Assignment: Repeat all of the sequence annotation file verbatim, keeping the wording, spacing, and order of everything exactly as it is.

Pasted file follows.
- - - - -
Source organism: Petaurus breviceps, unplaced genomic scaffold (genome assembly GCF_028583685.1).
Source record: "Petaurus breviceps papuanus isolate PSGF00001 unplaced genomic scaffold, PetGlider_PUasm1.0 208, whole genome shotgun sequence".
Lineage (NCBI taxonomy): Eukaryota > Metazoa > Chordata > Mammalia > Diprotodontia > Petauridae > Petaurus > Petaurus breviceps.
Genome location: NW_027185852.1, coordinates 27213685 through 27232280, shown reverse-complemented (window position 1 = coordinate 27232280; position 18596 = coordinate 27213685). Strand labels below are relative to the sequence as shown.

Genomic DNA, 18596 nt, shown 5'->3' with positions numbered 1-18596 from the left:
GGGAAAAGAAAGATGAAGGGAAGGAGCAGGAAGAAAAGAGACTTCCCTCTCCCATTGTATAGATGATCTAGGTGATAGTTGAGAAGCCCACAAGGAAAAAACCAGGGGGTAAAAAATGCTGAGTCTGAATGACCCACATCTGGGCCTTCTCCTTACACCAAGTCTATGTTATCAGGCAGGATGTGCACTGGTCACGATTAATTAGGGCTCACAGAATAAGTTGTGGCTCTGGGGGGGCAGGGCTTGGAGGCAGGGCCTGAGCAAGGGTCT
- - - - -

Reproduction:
Source organism: Petaurus breviceps, unplaced genomic scaffold (genome assembly GCF_028583685.1).
Source record: "Petaurus breviceps papuanus isolate PSGF00001 unplaced genomic scaffold, PetGlider_PUasm1.0 208, whole genome shotgun sequence".
Lineage (NCBI taxonomy): Eukaryota > Metazoa > Chordata > Mammalia > Diprotodontia > Petauridae > Petaurus > Petaurus breviceps.
Genome location: NW_027185852.1, coordinates 27213685 through 27232280, shown reverse-complemented (window position 1 = coordinate 27232280; position 18596 = coordinate 27213685). Strand labels below are relative to the sequence as shown.

Genomic DNA, 18596 nt, shown 5'->3' with positions numbered 1-18596 from the left:
GGGAAAAGAAAGATGAAGGGAAGGAGCAGGAAGAAAAGAGACTTCCCTCTCCCATTGTATAGATGATCTAGGTGATAGTTGAGAAGCCCACAAGGAAAAAACCAGGGGGTAAAAAATGCTGAGTCTGAATGACCCACATCTGGGCCTTCTCCTTACACCAAGTCTATGTTATCAGGCAGGATGTGCACTGGTCACGATTAATTAGGGCTCACAGAATAAGTTGTGGCTCTGGGGGGGCAGGGCTTGGAGGCAGGGCCTGAGCAAGGGTCT